Vincent Van Gogh

At Eternity’s Gate


Here’s one I missed at the cinema, but – as is increasingly the case these days – it’s right there on Netflix for anyone to see at the click of a button. While this would definitely benefit from the immersive qualities of a big screen, beggars can’t be choosers.

Julian Schnabel’s film of Vincent Van Gogh concentrates on his years in Arles and, later, at Auvers Sur Oise. Willem Dafoe stars in what is possibly the role he was born to play, so convincingly does he settle into the great man’s persona, and he greatly deserved his Oscar nomination.

This is far from a straightforward biopic, however. Indeed, anybody who prefers a clear narrative arc will probably have a tough time with this. There’s a lot of footage of the artist, easel strapped to his back, wandering for miles across the French countryside in search of the elusive ‘perfect light’ and the film takes its own sweet time over those sections. But there’s no doubting the power of the sumptuous cinematography of Benoit Delhomme, which really does capture the unique look of Van Gogh’s paintings.

A lot of big names pop up in cameo roles. Oscar Isaac is a suitably swashbuckling Paul Gaugin, Rupert Friend is Vincent’s endlessly patient brother, Theo, and Mads Mikkelsen gets the dubious honour of portraying the priest at an asylum, who unashamedly informs the artist that his work is ‘ugly and without merit.’ Dafoe, meanwhile, suffers for his art in utterly convincing style and generates pity for Vincent as well as anger at the horrible treatment he receives on an almost daily basis.

There’s a powerful payoff when, after his mysterious death (which is frustratingly skipped over), we witness Vincent lying in his coffin, surrounded by his paintings and we cannot help but see that the mourners are already taking more interest in his work than they ever did when he was alive.

An interesting effort, then, and – while it lacks the jaw-dropping power of Finding Vincent – it’s still essential viewing for fans of one of history’s greatest artists.

3.8 stars

Philip Caveney



Loving Vincent


Once in a while a film comes along that is so original, it almost defies definition. This Polish-UK collaboration, is one such film. Billed as the first ‘fully-painted’ feature, it represents ten years’ work by more than one hundred artists. Shot conventionally at first, with a cast of distinguished actors, all chosen for their similarities to characters in Van Gogh’s art, each frame (and there are 165,000 of them) has then been painstakingly overpainted with oils. The result is that the screen seems to writhe and flicker with vibrant colours, the technique plunging the viewer headlong into the artist’s idiosyncratic world. At first, the effect is dazzling, almost overpowering, but once you settle into it, you begin to take notice of the story, which is presented rather like a detective mystery. Did the famous artist really commit suicide? Was he murdered? Or was he the victim of a childish prank gone wrong?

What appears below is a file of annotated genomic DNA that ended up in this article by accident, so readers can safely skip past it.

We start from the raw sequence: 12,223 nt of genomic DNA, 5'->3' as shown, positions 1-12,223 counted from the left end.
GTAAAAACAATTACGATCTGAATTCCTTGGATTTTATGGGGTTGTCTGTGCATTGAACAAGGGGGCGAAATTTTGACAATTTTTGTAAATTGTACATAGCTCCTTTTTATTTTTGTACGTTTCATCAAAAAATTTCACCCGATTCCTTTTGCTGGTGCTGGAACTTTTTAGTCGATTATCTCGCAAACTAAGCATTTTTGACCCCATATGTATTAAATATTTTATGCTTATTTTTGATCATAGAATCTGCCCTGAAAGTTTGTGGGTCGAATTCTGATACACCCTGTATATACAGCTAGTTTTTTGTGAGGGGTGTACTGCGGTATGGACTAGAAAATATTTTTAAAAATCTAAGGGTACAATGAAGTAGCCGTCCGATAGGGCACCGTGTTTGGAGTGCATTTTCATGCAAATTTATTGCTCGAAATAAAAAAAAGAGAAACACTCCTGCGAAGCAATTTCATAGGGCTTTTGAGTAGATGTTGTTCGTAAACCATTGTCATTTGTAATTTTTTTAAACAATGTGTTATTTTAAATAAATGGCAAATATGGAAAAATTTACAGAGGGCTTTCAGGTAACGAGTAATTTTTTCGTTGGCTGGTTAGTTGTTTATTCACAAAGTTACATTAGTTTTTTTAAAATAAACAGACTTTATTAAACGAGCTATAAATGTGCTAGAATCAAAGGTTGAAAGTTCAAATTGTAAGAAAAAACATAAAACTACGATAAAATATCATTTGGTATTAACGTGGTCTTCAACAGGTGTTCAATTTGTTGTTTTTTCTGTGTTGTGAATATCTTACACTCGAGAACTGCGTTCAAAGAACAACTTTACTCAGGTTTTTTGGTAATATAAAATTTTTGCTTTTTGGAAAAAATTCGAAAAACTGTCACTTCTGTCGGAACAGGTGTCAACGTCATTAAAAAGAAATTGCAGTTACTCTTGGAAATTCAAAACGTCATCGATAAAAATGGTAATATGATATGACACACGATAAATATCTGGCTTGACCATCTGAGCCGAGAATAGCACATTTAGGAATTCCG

It’s a year since Van Gogh’s death and Armand Roulin (Douglas Booth), the son of Vincent’s close friend, Postman Joseph (Chris O Dowd) is charged with the thankless task of delivering the artist’s final letter to his brother, Theo. Armand reluctantly heads off to Paris where he talks to Pere Tanguy (John Sessions), who tells him that the letter cannot be delivered, as Theo too, is dead. He also assures Armand that Vincent was happy in the days leading up to his death and would never have dreamed of killing himself. Intrigued by this information,  Armand heads for Auvers Sur Oise, the little town where Vincent spent his last days, and starts looking for answers. But it seems everyone he talks to has a different opinion about what might have happened to him…

There’s no doubting the care and attention to detail that filmmakers Dorieta Kobiela and Hugh Welchman have lavished on Loving Vincent – and it’s amazing to note, that no matter how manipulated the film images are, the actors are always identifiable as themselves, even whilst looking exactly like their portrait counterparts. Jerome Flynn who plays Doctor Gachet is a particularly good example of this. The scene where we first meet him is like watching a famous painting come to life. I particularly like the regular monochrome flashbacks, where a more photorealistic technique is employed, which offers a welcome break from the barrage of multi-coloured visual fireworks. Lovers of Van Gogh’s work will have an absolute field day here spotting all the references to his most famous paintings (there are 120 of them) and though the various theories surrounding the artist’s death are nothing new in themselves, it’s interesting to have them presented for consideration in this way. It’s good too that we are left to make up our own minds about which particular theory to believe.

Does this work as a movie? Yes, I think so, but it certainly won’t appeal to everyone. If you don’t care for the artist’s work, this certainly isn’t going to float your boat. Loving Vincent has a limited release across the UK and may end up finding its biggest audiences on the small screen, but if you do get the chance to see it in a movie theatre, then go and immerse yourself in Vincent’s world. It really is quite an experience.

4.4 stars

Philip Caveney